It’s time for 10 days dedicated to Bird.
Several Kansas City-area jazz groups have put their heads together to present the second annual Charlie Parker Celebration, marking what would have been the 95th birthday of the t jazz innovator in a hometown that hasn’t always embraced his legacy.
It bears repeating: Alto saxophonist Parker was the single greatest jazz musician to come out of Kansas City, a man whose innovations in harmony and rhythm opened up enormous new spaces for jazz players and singers. He’s one of the few figures in jazz history who absolutely every listener and player must confront and be confronted by to really understand this form of music.
This year’s Parker celebration includes an exhibition of artifacts from his life, panel discussions, education events — and most importantly, performances all over town.
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The celebration starts on Thursday with the opening of a Parker exhibition at the American Jazz Museum, 1616 E. 18th St. Even the seasoned Parker enthusiast will be surprised at some of the things on display. That evening the museum also presents a panel discussion, featuring Bird biographer Chuck Haddix, jazz historian Scott DeVeaux and trumpeter Clay Jenkins, the celebration’s artist in residence.
The celebration features many nights of diverse jazz performances that will reflect Parker’s legacy. One unifying factor is that as artist in residence, Jenkins is expected to drop in and jam at many of them. That will be a treat, each time.
Jenkins also participates in a “boot camp” on the specialized language of Parker’s music — it may have seemed esoteric in 1945, but it’s common now — for students of all ages. That’s from 10 a.m. to 2 p.m. Saturday at the Blue Room, 1600 E. 18th St., and it’s free.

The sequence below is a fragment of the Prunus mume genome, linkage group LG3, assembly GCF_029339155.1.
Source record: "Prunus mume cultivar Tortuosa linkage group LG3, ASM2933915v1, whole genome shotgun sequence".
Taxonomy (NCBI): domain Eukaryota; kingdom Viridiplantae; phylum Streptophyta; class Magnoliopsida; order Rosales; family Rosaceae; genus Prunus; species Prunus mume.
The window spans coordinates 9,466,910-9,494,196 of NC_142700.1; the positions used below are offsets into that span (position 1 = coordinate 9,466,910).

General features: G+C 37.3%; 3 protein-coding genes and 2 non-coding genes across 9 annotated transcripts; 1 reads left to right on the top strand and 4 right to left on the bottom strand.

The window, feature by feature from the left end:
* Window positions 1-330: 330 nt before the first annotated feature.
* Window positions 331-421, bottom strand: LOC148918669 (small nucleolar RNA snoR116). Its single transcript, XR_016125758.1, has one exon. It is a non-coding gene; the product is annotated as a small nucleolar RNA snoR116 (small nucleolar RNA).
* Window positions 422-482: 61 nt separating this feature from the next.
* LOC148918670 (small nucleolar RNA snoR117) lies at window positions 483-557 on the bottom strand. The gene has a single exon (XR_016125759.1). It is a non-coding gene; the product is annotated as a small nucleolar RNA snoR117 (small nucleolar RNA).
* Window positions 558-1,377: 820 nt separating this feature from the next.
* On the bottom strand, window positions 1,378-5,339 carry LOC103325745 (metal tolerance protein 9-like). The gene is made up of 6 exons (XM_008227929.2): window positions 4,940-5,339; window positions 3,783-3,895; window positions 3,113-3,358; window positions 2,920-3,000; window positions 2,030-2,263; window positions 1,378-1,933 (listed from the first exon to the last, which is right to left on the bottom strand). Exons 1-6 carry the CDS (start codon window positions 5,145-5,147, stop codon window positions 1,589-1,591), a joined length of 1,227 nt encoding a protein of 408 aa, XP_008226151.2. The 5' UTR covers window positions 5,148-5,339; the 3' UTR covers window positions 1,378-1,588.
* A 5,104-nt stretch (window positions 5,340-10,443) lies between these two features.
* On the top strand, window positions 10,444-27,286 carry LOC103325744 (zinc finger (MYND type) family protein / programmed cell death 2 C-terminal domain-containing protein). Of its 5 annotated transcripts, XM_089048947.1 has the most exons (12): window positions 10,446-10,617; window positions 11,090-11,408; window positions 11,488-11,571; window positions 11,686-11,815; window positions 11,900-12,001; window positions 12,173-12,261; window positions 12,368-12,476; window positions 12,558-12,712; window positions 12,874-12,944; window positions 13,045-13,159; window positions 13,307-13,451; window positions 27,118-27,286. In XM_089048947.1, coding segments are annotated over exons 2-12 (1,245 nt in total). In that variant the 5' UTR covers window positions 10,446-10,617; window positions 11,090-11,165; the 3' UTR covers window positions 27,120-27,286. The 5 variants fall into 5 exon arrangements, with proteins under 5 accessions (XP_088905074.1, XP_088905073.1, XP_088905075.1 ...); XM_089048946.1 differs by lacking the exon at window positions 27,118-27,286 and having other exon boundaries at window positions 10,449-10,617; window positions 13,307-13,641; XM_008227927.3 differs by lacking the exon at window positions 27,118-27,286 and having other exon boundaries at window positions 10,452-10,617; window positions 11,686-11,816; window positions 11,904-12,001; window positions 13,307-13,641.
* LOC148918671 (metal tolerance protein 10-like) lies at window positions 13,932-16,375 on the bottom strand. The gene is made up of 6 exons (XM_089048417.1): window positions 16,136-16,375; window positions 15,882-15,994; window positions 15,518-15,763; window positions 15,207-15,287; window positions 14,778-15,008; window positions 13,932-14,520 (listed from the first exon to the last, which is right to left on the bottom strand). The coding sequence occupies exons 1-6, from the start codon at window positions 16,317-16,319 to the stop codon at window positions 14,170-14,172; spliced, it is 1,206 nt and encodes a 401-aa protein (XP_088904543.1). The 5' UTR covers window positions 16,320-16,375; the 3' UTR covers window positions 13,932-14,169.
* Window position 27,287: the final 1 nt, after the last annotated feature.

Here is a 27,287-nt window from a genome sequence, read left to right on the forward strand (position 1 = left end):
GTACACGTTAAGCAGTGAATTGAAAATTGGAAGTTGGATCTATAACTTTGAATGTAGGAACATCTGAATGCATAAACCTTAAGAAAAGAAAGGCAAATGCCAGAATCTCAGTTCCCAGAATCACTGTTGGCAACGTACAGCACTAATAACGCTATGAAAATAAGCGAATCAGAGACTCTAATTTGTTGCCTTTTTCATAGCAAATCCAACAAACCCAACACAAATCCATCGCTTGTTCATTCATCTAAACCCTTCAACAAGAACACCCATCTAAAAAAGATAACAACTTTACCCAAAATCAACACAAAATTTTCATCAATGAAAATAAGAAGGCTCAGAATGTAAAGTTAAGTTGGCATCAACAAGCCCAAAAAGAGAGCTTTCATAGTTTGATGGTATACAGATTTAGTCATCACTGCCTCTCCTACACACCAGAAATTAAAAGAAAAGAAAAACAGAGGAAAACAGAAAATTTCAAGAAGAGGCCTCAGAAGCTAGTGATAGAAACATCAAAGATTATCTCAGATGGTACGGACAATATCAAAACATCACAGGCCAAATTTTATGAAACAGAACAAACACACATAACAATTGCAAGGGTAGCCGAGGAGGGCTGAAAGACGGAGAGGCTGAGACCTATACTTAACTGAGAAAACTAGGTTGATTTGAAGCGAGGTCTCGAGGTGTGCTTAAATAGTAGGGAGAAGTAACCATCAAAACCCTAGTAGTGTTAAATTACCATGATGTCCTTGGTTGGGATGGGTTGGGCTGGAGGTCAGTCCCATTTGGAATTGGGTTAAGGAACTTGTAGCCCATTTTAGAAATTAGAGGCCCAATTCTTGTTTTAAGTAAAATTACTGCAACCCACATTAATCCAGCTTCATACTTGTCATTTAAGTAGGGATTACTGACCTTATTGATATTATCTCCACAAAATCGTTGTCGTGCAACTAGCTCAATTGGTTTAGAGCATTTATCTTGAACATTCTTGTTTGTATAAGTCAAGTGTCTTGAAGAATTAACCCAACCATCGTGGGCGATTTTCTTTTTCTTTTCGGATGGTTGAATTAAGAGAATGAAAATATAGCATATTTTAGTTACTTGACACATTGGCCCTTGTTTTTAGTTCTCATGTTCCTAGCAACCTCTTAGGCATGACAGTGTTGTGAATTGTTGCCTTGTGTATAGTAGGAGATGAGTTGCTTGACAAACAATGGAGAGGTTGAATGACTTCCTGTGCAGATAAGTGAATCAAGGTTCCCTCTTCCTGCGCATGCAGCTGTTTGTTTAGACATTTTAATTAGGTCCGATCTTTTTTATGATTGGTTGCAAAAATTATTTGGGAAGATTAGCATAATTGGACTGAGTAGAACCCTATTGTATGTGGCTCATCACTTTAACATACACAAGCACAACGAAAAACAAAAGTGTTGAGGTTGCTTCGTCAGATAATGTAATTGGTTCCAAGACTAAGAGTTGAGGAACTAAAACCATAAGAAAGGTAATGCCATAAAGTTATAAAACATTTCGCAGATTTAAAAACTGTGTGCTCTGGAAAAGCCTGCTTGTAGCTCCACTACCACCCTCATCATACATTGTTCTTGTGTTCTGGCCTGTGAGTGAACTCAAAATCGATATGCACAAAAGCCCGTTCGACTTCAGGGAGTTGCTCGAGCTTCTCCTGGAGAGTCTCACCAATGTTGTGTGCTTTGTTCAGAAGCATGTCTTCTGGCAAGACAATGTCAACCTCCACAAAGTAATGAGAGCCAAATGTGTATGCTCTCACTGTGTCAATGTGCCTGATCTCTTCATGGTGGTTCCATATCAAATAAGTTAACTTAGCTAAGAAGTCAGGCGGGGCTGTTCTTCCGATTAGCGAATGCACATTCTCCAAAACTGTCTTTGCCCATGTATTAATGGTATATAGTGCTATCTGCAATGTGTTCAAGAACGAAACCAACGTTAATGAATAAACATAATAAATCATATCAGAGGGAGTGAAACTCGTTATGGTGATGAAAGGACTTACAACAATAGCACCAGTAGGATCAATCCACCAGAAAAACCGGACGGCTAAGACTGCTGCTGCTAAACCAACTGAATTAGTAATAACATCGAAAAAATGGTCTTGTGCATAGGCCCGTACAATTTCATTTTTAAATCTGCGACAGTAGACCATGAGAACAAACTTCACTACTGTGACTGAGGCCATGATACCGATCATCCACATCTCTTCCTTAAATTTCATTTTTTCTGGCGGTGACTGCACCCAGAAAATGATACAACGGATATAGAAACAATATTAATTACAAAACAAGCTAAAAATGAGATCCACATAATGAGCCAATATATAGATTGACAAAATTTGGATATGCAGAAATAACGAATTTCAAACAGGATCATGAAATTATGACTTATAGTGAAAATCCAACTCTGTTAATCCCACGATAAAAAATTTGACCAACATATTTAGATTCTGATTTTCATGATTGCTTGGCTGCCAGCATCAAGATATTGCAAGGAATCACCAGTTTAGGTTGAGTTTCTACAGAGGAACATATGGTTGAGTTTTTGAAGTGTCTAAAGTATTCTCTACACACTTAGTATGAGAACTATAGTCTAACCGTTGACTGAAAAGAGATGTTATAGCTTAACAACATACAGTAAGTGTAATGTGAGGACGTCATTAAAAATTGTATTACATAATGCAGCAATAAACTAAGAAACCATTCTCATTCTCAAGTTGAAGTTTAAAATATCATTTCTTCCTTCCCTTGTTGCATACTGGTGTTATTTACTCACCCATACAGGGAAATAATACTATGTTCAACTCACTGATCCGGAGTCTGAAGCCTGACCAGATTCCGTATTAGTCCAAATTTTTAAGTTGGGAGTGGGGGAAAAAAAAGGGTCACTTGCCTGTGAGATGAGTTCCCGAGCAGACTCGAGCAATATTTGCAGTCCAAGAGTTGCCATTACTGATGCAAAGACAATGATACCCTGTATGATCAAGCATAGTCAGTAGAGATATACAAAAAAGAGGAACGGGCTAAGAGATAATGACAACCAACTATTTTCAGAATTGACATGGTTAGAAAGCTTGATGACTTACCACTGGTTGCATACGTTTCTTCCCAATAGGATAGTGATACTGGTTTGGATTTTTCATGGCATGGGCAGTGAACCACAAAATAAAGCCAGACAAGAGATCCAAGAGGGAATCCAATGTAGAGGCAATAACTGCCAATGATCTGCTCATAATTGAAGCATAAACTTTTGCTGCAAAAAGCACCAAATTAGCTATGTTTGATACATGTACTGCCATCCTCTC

Haddix leads a tour of Kansas City sites associated with Parker’s life from 3 to 5 p.m. Saturday, starting at the jazz museum. It’s $25, $10 for members of the museum, the UMKC Jazz Friends or the Elder Statesmen of Kansas City Jazz.
Then there are the musical performances linked to the Parker celebration. The group Shades of Jade plays the Blue Room at 7 p.m. Thursday; the singing, dancing, horn-playing McFadden Brothers appear at 4:30 p.m. Friday at the Phoenix, 302 W. Eighth St.; tenor saxophonist Steven Lambert’s group performs at 8 p.m. Saturday at the Broadway Kansas City, 3601 Broadway; trumpeter Stan Kessler appears at 8 p.m. Saturday at 12 Baltimore in the Hotel Phillips, 106 W. 12th St.; and singer David Basse’s group appears at 8:30 p.m. Saturday at the Blue Room.
There are other things to celebrate here — one, that the Parker celebration is happening for a second year after far too many years when Kansas City had nothing like it. Two, that several Kansas City jazz organizations are working together to make things happen. A few years ago that was unheard-of.
Many more Bird-related events will follow, including the gravesite tribute on Parker’s birthday, Aug. 29. We’ll tell you more about it in this space next week.
▪ The Blue Room also has bassist James Ward’s band at 8:30 p.m. Friday.
▪ Highlights at the Green Lady Lounge, 1809 Grand Blvd., include the Foundation 627 Big Band at 8:30 p.m. Sunday; bassist Karl McComas-Reichl’s group at 9 p.m. Monday; percussionist John Kizilarmut’s group at 9 p.m. Tuesday; organist Ken Lovern’s OJT at 9 p.m. Wednesday; guitarist Matt Hopper’s trio at 9 p.m. Thursday; singer Molly Hammer at 8:30 p.m. Friday, followed by organist Chris Hazelton’s Boogaloo 7 at 10 p.m.; and OJT again at 9:30 p.m. Saturday.
▪ The Broadway Kansas City also has the New Jazz Order big band at 9 p.m. Tuesday and singer Kathleen Holeman at 6 p.m. Wednesday.